Off the field, Zorich is the gentlest soul imaginable. He loves Robert Frost's poetry. His favorite passage is:
The woods are lovely dark and deep.
Bid I have promises to keep,
And miles to go before I sleep,
And miles to go before I sleep.
With women, Zorich is the quintessential cream puff. Last year he gave his girlfriend, Notre Dame volleyball player Jessica Fiebelkorn, a red rose for love and a white rose for friendship. "You definitely need both," says Zorich. Sometimes he gives her flowers he has picked himself. When his roommate, offensive lineman Tim Ryan, gets the best of Zorich in practice, Ryan chides, "You? Vicious? Please. Go pick your little flowers."
Zorich regularly feeds the ducks at St. Mary's Lake on the Notre Dame campus, and he's taking a course in piano this fall. He's unfailingly polite and always addresses his coaches as "sir." Taped to a door in his mom's apartment are 14 cards he has sent her—for Easter, Valentine's Day, Mother's Day. He calls her almost every night to tell her he loves her and to remind her to bolt the locks on the front and back doors. Their one-bedroom apartment has been broken into five times in the last 10 years.
Those locks begin to tell the story of how Zorich got to be so mean—and so loving. The apartment is on the second floor of a housing project near 81st Street and Burnham Avenue, in the heart of one of Chicago's toughest neighborhoods. There's a lot happening there, almost all bad. Drug deals are going down, vandalized cars litter the streets, and there are hookers and winos everywhere. The sound of a gunshot rings out a few streets over, and Zorich says, "You learn three lessons living here: Watch your back; don't trust anybody; and when you hear a gunshot, hide behind a car. I'm frightened to death of this neighborhood."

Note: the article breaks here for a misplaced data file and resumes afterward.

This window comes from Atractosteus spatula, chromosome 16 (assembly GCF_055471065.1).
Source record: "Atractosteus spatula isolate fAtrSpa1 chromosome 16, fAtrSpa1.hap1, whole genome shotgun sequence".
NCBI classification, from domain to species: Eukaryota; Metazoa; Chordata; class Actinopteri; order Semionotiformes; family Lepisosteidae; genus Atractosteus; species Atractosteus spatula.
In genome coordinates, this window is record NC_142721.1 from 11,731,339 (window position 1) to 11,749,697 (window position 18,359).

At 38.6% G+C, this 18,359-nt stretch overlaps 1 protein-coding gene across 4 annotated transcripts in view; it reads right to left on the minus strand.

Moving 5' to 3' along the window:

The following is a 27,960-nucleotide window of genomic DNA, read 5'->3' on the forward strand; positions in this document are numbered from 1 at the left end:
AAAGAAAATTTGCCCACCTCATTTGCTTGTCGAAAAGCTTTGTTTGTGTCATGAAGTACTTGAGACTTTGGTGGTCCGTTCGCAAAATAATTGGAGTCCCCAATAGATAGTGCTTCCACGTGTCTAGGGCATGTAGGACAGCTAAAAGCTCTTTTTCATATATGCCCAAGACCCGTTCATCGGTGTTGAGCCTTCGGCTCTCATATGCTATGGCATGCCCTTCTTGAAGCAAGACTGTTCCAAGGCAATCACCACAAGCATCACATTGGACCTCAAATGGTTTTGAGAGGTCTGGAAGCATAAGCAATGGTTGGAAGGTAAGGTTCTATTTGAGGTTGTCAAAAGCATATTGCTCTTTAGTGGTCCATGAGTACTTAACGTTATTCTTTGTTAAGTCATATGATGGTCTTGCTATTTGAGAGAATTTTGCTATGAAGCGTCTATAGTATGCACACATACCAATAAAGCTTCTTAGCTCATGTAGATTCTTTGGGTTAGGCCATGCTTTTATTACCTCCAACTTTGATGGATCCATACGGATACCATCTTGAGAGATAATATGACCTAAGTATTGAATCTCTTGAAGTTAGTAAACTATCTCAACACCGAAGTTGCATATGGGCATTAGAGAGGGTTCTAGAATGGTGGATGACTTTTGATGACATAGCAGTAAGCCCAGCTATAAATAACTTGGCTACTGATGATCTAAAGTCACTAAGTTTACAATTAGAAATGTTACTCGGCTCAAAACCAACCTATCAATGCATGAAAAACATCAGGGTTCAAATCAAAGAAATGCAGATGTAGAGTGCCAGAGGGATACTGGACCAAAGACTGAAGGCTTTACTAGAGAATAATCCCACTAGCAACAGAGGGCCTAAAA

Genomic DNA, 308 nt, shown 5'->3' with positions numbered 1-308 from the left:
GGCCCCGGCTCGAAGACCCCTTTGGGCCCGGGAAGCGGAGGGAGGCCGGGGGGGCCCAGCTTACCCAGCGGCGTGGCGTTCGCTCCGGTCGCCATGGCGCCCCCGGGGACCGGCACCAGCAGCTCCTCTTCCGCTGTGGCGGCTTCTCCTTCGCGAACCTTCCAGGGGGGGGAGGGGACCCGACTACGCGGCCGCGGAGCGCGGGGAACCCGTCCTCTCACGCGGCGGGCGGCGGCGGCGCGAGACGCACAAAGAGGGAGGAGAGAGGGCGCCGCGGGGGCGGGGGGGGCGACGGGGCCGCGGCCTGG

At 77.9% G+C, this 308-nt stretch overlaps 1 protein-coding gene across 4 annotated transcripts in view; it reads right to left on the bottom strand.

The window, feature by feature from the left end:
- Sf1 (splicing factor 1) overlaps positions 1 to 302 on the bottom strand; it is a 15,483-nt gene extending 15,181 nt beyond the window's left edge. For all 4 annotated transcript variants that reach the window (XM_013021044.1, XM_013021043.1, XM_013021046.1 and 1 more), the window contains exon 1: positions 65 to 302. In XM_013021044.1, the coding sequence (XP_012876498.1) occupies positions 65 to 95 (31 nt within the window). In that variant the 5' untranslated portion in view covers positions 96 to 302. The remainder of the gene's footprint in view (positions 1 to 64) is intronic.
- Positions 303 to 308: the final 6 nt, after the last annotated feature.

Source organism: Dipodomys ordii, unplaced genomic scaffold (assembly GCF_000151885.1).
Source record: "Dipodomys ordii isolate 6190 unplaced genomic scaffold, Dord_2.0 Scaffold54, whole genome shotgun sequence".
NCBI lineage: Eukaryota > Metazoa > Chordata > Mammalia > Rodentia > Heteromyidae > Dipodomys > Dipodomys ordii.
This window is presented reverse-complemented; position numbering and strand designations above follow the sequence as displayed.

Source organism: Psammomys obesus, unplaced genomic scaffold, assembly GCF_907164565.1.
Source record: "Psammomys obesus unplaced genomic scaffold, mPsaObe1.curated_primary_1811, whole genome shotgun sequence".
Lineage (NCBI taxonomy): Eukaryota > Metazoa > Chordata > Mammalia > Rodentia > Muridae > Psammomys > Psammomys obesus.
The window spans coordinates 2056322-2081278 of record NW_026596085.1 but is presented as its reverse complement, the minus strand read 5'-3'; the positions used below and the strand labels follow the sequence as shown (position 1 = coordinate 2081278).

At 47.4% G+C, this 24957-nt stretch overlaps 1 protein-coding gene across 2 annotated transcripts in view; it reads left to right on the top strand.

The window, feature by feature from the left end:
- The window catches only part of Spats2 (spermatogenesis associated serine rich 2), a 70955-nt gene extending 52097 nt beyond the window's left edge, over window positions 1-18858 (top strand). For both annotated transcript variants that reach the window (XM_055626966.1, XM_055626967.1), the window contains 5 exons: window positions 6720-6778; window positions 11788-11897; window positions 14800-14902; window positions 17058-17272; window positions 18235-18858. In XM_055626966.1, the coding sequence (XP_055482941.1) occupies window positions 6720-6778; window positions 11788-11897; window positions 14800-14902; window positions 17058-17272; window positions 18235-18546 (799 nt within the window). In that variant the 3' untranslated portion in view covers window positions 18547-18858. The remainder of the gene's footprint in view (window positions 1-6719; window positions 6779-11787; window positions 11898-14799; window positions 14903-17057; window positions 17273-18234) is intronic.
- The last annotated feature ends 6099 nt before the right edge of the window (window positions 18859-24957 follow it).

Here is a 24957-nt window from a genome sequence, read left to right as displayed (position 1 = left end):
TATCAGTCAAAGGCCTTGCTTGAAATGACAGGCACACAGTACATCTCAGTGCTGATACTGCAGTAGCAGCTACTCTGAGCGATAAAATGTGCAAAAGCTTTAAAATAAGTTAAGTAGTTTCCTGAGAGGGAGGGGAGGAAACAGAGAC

The wail of a siren sounds in the distance, but
the police don't come around much. The gangs are in control: the Blackstone Rangers, the Latin Kings, the Disciples. A young man wearing a beeper on his belt rides by on a bike and waves. "He's selling drugs," says Zorich. "That's why he has the beeper."
This neighborhood reflects the U.S. at its worst. How tough is it? When he was a youngster, Zorich saw a man bludgeoned with a golf club, and he once had a gun turned on him in a corner store. "We played tackle football on the street," Zorich recalls, "and Butkus's bronzed shoes were stolen from the school."
Zorich is the son of a black man who was only briefly present. His mother is white and of Yugoslavian descent. (Her brother, Louis, is an actor who is married to Olympia Dukakis.) Chris estimates he was mugged "around 100 times, give or take one or two." Mostly he was whipped by older boys making fun of his mixed blood; "honkie," they used to call him. He laughs and then turns serious, saying, "Getting your butt kicked means you aren't making it."
Also, gang members, frustrated by his refusal to join them, made him pay for his obstinacy. "Lots of times I'd just be walking along and they would commence to kick my butt for no reason," says Zorich. The nadir, he says, "was when I got beat up by a girl." He was only seven at the time and she was 16, but still, he adds, "it was awful."
Potocki says, "There's a little bit of hate in Chris from people picking on him. Actually, there's a lot." Zorich agrees with that assessment and theorizes that "football is my way of fighting back against all the guys who beat me up." Now, with a huge upper body sculpted by long hours spent lifting weights—and not, he says vehemently, by using steroids—nobody bothers him. The other night a young woman passed him on the sidewalk and blurted, "God, there ought to be a law against having a body like that." Zorich didn't react. He has heard comments like that a thousand times.